Into the pot went: a stick of cinnamon (kashia let’s not lie to ourselves) and some imitation vanilla for tradition’s sake. Two cardamom pods because I just KNEW they would be amazing. And two black peppercorns (and honestly, in retrospect, two more would have done the job) for a little old-school burn. A cup or so of raisins from the depth of our fridge, because no matter how weird they get in the fridge, once they plump up they become beautiful and everything that those 1800s Americans adored in their plum cakes and plum puddings and plum deserts. And finally, a handful of shredded and sweetened coconut in keeping with the cardamom, and if I had some coconut milk I wouldn’t be typing this but drowning my face in some uncomfortably hot but out-of-this-world rice pudding. Mmmm.
I stirred and stirred, and added more and more milk (I know this is a lot like the risotto process, but I don’t use the r-word aloud in this house), and more and more milk. I finished three separate quarts of milk, none of which were full at the beginning, in the process. Lactose-free, vitamin-enhanced, and CVS-brand all went in without judgment.
Finally, when I could happily chew the Arborio grains, I gave the pot a final boil. Now here is one of the life lessons that has come from this late night escapade: when you are cooking Arborio, please use a bigger pot than would ever seem reasonable. The pot was filled to the brim by the end. You should never be afraid to stir your rice pudding. It just goes against the nature of this cooking process.
I removed the cinnamon stick, and decided the other spices would be lovely surprises for those who ate the pudding, and ladled it out into a set of dishes to chill. The dishes are now chilling, as I’m typing and planning on finally sleeping.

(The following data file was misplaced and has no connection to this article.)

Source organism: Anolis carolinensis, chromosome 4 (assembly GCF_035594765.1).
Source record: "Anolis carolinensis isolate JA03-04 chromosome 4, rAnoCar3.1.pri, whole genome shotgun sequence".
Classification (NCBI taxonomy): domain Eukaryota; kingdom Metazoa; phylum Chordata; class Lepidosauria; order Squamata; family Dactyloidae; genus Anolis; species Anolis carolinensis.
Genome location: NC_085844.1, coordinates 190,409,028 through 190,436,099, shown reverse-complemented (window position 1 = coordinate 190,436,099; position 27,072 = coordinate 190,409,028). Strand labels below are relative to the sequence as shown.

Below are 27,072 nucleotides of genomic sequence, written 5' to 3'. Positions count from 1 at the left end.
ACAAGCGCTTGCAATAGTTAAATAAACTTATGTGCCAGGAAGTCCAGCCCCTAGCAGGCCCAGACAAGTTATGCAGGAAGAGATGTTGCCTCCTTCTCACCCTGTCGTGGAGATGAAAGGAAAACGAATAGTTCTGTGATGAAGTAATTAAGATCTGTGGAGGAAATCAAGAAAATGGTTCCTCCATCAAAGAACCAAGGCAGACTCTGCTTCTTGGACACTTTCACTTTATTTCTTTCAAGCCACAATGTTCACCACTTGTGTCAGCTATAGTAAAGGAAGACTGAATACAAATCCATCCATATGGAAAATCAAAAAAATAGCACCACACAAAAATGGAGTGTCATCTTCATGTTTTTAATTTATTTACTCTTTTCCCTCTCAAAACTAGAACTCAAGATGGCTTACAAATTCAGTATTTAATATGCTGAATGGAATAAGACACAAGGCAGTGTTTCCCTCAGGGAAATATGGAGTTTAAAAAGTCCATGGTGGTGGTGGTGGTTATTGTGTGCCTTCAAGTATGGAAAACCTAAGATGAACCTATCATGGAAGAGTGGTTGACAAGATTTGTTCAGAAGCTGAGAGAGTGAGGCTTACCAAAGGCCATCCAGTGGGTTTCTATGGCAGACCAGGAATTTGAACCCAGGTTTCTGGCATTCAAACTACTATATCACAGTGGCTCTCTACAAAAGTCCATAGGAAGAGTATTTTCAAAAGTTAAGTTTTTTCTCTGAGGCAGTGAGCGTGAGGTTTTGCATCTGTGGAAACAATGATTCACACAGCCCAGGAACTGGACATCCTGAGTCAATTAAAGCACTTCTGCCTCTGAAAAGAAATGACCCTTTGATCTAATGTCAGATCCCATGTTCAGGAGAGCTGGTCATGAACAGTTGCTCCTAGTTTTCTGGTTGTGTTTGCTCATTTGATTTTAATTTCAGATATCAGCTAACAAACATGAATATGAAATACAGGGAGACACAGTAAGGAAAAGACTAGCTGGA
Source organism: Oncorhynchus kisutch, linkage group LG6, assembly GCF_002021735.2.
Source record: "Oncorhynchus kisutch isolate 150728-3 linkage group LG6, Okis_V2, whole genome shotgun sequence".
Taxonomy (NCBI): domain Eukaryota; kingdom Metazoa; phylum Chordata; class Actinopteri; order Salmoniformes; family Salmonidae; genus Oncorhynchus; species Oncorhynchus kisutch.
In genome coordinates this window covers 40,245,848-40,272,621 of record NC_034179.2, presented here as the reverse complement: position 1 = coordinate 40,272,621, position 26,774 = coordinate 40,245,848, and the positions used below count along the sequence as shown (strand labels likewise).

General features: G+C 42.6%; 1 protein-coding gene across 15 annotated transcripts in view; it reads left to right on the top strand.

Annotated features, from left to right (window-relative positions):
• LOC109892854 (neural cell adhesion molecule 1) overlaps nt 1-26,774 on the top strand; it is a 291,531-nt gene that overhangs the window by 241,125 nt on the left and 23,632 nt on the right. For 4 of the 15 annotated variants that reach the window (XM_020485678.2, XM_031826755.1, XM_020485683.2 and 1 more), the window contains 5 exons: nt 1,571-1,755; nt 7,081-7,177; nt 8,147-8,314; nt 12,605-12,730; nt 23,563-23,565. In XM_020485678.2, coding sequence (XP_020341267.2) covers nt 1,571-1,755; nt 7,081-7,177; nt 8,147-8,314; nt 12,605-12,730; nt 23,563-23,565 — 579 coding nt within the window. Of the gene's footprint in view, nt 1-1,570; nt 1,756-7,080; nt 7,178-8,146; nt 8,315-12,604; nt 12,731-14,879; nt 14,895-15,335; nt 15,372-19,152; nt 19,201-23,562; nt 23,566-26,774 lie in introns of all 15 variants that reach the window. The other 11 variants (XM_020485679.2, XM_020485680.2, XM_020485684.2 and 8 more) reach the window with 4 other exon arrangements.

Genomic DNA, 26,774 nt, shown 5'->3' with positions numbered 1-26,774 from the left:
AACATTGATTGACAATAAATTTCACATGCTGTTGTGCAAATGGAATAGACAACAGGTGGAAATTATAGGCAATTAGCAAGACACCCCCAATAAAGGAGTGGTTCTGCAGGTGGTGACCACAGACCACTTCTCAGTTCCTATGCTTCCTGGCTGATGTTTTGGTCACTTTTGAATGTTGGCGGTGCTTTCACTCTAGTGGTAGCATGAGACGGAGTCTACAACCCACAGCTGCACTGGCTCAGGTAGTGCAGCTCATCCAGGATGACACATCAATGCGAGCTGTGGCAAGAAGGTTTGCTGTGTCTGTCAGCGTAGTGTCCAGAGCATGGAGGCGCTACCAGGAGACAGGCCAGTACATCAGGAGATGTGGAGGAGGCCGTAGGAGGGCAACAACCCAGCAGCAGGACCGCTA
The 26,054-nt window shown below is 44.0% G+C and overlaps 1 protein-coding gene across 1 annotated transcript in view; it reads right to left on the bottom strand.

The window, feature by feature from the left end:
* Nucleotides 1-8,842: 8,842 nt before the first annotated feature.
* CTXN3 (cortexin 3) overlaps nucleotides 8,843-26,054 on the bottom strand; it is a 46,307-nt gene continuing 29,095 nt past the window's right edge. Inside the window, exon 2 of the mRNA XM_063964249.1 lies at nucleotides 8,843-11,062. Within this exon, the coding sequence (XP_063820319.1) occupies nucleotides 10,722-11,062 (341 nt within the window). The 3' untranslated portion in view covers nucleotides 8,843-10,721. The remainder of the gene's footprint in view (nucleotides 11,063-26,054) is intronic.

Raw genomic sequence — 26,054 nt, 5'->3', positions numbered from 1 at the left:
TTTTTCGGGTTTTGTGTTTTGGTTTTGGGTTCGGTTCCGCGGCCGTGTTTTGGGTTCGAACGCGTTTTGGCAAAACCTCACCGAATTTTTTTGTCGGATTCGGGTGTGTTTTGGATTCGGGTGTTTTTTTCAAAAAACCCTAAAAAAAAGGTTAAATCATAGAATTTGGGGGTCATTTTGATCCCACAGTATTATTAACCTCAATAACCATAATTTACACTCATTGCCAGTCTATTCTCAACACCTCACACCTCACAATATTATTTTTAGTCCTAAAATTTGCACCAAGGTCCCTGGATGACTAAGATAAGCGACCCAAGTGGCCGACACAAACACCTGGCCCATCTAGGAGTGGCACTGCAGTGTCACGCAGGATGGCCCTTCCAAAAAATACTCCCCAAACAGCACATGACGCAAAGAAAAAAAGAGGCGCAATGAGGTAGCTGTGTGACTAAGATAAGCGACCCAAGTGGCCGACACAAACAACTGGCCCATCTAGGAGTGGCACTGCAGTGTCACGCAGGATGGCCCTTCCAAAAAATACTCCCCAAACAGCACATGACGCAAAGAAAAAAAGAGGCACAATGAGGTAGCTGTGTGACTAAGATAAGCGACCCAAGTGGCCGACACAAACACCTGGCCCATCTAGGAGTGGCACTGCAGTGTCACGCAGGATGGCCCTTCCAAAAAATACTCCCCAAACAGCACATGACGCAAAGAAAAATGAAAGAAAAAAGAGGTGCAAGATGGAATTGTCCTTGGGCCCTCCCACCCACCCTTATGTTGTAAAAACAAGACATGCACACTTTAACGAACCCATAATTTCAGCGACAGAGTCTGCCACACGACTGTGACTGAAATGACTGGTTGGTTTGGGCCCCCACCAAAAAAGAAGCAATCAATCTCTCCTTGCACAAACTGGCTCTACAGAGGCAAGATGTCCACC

But I’m fully confident in the superiority of this rice pudding, having snuck many spoonfuls in the tasting process. The last dainty taste I had, as I was loading the Tupperware into the fridge, was mind-blowing. This is some good rice pudding, y’all.
SO. TL;DR – Skim milk sucks for cooking. Arborio rice is greedy. Use a big pot. And when making rice pudding, add some cinnamon, cardamom, black pepper corns, and coconut and you’re in business. Too bad I’m working out the copyright process so you can’t actually be in business. HAHA.
Spiced Rice Pudding Recipe
-2 cups Arborio rice
-1 gallon milk, skim works!
-2 tbsp butter
-1/2 cup white sugar
-1/4 cup honey
-1 stick cinnamon
-2 cardamom pods
-3-4 black peppercorns
-1/4 cup shredded, sweetened coconut
-kosher salt to taste (I think I used about a teaspoon in the end)
-1/2 cup raisins (optional)
Place rice and milk to cover about a knuckle above the rice in a LARGE pot on medium-high heat. Add all of the remaining ingredients except for the milk. Once the mixture is boiling, lower the heat, and stir well. When the rice is peeking above the liquid, add more milk. Continue like this for 30-40 minutes, until the rice is cooked (not mushy, but not crunchy any more), and the remaining liquid around the rice sticks to the back of a spoon. Now here is the trick. Add even more milk even after you think you’ve finished cooking, at least a cup or two, and even if it looks too thin, pour this mixture out into your containers. Refrigerate overnight, the rice will soak up even more liquid. Enjoy!